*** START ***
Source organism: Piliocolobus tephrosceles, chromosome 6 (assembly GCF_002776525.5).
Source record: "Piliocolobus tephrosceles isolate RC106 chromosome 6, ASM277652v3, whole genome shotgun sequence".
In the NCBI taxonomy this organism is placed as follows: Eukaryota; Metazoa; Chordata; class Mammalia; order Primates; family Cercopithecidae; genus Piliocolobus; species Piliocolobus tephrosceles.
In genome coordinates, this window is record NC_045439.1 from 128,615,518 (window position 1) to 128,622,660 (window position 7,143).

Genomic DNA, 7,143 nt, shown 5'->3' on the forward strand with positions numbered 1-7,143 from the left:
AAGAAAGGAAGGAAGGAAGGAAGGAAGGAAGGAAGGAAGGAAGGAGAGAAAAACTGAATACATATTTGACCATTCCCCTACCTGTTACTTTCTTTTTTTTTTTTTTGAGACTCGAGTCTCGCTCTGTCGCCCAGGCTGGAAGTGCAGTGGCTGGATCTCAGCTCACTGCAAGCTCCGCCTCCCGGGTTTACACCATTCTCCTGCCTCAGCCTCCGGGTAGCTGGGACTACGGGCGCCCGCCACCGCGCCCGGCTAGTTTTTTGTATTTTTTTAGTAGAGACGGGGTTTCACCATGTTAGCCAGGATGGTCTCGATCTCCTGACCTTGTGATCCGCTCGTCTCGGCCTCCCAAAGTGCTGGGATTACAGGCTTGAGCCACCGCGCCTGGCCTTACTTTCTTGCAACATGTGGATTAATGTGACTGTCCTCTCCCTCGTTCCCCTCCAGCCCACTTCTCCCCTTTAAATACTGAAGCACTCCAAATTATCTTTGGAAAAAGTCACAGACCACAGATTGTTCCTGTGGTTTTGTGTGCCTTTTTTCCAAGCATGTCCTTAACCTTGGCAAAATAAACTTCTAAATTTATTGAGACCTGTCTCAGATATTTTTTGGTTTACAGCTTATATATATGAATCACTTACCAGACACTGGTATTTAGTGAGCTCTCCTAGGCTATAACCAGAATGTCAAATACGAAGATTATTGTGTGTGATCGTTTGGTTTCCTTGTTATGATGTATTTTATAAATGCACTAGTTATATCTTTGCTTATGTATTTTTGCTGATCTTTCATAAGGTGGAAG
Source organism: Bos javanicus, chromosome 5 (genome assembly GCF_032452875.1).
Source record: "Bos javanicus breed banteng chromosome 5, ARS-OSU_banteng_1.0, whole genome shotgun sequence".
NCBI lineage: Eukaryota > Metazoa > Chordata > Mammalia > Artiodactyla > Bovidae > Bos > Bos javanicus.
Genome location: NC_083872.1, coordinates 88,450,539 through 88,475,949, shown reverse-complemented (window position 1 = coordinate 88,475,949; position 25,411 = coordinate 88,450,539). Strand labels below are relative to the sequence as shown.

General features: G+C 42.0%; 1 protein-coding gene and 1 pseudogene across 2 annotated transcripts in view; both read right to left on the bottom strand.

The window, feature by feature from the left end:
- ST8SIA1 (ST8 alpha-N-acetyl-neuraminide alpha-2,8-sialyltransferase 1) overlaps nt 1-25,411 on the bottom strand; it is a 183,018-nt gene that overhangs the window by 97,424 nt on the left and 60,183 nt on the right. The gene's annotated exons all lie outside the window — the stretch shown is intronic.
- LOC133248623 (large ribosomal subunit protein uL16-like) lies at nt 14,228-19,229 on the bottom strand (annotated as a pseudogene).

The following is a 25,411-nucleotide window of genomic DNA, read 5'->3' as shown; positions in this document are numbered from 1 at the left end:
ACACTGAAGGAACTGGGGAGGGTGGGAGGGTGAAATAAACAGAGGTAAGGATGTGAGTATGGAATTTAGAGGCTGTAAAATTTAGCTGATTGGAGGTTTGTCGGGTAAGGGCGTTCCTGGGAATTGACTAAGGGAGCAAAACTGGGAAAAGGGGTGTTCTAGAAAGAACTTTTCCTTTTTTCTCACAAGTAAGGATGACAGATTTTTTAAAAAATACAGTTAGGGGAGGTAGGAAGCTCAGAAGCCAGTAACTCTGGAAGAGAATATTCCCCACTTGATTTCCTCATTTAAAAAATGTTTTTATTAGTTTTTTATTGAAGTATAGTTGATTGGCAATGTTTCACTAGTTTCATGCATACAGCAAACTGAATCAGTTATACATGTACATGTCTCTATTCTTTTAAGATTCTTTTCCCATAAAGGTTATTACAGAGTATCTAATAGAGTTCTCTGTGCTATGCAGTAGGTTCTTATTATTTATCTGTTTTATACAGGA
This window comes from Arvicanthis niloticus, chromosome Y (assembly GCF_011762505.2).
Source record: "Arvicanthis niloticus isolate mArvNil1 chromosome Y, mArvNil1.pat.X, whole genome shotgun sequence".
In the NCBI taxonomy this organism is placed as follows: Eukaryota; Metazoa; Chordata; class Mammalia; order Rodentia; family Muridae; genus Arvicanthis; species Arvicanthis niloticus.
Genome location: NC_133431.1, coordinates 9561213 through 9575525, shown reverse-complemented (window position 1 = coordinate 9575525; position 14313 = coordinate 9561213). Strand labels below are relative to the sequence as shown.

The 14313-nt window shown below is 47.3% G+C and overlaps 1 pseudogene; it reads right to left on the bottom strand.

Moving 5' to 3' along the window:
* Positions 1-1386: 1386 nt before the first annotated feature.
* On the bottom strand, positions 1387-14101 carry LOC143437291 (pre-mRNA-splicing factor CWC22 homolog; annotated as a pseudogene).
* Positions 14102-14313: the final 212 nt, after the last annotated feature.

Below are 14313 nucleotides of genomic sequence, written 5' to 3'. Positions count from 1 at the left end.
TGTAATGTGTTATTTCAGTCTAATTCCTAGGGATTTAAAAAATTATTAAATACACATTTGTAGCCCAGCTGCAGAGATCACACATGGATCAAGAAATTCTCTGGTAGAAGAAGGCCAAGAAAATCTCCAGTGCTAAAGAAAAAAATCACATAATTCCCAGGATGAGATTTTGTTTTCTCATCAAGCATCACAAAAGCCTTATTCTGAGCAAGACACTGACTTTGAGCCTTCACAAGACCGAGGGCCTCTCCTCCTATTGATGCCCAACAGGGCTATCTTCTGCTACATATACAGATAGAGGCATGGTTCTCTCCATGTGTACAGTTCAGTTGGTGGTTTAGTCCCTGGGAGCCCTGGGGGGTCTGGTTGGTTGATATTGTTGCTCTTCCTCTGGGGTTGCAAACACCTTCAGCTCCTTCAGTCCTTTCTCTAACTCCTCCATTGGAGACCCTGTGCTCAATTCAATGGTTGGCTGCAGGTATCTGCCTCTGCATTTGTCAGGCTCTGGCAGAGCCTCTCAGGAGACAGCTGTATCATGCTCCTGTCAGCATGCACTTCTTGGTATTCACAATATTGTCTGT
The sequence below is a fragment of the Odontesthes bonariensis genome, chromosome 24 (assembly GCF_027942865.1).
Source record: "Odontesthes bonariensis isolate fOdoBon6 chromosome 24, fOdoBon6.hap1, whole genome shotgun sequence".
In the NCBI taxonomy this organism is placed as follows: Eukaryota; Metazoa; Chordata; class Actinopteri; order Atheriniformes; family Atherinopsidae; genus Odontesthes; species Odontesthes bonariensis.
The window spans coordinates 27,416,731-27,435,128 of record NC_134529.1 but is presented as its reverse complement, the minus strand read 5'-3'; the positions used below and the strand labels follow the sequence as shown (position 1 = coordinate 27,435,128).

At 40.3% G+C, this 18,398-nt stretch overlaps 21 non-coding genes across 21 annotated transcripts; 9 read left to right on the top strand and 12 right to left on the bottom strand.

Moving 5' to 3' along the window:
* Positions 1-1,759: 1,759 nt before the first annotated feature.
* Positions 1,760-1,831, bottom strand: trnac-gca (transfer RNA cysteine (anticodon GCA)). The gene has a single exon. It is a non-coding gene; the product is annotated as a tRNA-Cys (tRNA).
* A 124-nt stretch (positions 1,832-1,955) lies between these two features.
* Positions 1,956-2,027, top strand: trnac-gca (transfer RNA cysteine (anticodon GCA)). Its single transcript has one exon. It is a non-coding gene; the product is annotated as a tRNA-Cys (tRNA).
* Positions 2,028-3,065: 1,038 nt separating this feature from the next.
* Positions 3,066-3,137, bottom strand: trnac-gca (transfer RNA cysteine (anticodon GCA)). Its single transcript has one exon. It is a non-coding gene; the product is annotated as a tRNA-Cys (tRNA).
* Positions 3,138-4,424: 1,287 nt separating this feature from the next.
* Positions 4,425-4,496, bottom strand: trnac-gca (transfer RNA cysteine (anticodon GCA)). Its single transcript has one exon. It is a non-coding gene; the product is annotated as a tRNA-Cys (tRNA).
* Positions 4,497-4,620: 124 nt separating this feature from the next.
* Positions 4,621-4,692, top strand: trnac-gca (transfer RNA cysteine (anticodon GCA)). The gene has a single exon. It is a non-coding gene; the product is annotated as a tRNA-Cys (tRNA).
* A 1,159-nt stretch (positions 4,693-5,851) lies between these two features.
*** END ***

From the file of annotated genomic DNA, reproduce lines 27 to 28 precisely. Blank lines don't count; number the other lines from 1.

TGTAATGTGTTATTTCAGTCTAATTCCTAGGGATTTAAAAAATTATTAAATACACATTTGTAGCCCAGCTGCAGAGATCACACATGGATCAAGAAATTCTCTGGTAGAAGAAGGCCAAGAAAATCTCCAGTGCTAAAGAAAAAAATCACATAATTCCCAGGATGAGATTTTGTTTTCTCATCAAGCATCACAAAAGCCTTATTCTGAGCAAGACACTGACTTTGAGCCTTCACAAGACCGAGGGCCTCTCCTCCTATTGATGCCCAACAGGGCTATCTTCTGCTACATATACAGATAGAGGCATGGTTCTCTCCATGTGTACAGTTCAGTTGGTGGTTTAGTCCCTGGGAGCCCTGGGGGGTCTGGTTGGTTGATATTGTTGCTCTTCCTCTGGGGTTGCAAACACCTTCAGCTCCTTCAGTCCTTTCTCTAACTCCTCCATTGGAGACCCTGTGCTCAATTCAATGGTTGGCTGCAGGTATCTGCCTCTGCATTTGTCAGGCTCTGGCAGAGCCTCTCAGGAGACAGCTGTATCATGCTCCTGTCAGCATGCACTTCTTGGTATTCACAATATTGTCTGT
The sequence below is a fragment of the Odontesthes bonariensis genome, chromosome 24 (assembly GCF_027942865.1).